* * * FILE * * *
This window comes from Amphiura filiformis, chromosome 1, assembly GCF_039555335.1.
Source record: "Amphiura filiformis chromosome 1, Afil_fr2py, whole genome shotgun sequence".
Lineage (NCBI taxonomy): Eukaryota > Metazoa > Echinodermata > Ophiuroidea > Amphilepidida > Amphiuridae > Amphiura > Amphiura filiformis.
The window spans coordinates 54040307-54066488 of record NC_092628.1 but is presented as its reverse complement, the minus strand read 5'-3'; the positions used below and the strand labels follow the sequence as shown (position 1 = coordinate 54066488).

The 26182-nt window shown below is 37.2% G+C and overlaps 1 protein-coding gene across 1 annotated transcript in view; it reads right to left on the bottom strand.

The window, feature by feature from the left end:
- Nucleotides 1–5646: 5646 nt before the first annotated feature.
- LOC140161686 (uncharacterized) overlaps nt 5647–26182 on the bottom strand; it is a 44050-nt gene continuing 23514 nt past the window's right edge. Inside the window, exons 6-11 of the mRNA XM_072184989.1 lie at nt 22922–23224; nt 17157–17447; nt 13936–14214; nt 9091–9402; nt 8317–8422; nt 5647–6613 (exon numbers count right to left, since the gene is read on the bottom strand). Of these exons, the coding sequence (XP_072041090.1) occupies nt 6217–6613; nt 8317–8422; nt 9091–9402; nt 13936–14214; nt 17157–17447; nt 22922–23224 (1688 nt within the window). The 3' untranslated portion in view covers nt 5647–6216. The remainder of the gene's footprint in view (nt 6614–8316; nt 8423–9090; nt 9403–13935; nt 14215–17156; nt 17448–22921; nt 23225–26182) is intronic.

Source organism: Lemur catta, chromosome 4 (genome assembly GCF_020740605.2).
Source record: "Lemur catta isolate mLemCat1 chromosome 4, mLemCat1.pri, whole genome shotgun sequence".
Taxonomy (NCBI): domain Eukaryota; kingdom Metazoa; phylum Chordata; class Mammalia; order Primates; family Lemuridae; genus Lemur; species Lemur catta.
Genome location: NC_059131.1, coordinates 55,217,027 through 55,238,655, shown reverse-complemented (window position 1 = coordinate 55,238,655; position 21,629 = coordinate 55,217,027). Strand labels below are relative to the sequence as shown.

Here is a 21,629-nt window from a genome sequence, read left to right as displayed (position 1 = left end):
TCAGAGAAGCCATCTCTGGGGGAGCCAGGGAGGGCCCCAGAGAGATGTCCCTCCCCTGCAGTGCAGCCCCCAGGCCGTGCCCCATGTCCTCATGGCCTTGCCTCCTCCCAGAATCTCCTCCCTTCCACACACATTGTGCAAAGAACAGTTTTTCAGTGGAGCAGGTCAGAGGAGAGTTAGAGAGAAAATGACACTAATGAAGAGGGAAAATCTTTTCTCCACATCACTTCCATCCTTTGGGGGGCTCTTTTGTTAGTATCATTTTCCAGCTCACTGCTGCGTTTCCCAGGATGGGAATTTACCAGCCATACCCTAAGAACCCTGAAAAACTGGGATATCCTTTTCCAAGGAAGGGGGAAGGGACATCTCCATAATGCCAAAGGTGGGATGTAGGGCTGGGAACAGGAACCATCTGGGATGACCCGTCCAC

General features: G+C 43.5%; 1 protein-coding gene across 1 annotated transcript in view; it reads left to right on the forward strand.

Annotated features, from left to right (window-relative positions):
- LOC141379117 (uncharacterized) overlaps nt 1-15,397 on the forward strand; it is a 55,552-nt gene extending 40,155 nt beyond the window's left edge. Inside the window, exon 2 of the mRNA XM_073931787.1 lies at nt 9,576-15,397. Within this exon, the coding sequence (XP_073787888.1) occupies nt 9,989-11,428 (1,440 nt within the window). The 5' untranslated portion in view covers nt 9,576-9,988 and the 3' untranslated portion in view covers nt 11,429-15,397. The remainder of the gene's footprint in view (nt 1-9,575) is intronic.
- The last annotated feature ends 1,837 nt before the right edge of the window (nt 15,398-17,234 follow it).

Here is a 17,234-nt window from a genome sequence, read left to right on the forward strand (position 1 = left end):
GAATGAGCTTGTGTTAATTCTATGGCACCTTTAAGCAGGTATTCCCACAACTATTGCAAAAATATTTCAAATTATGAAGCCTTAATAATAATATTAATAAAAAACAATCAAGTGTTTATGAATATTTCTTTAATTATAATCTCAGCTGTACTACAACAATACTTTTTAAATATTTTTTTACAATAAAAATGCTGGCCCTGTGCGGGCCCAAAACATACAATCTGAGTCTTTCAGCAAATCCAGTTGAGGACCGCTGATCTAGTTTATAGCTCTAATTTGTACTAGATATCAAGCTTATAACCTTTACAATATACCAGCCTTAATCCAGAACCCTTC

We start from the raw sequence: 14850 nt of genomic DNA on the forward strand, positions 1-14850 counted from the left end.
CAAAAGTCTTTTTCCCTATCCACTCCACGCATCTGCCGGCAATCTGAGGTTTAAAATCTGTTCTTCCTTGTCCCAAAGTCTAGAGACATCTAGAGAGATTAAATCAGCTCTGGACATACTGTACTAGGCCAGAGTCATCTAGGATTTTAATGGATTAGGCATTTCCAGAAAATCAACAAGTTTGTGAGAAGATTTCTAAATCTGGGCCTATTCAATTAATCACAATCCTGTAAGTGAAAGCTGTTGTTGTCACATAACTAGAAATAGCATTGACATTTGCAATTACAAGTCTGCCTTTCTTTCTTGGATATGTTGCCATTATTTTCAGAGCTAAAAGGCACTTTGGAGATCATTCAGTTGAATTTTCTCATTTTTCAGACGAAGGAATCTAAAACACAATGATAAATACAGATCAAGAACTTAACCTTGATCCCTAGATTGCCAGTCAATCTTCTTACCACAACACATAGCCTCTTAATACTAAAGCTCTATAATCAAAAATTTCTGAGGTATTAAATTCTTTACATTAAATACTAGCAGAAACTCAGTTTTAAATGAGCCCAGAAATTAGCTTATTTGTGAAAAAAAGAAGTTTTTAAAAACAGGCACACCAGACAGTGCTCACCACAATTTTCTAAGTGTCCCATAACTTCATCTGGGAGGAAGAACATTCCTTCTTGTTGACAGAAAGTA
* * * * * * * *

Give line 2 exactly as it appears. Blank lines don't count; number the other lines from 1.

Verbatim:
Source record: "Amphiura filiformis chromosome 1, Afil_fr2py, whole genome shotgun sequence".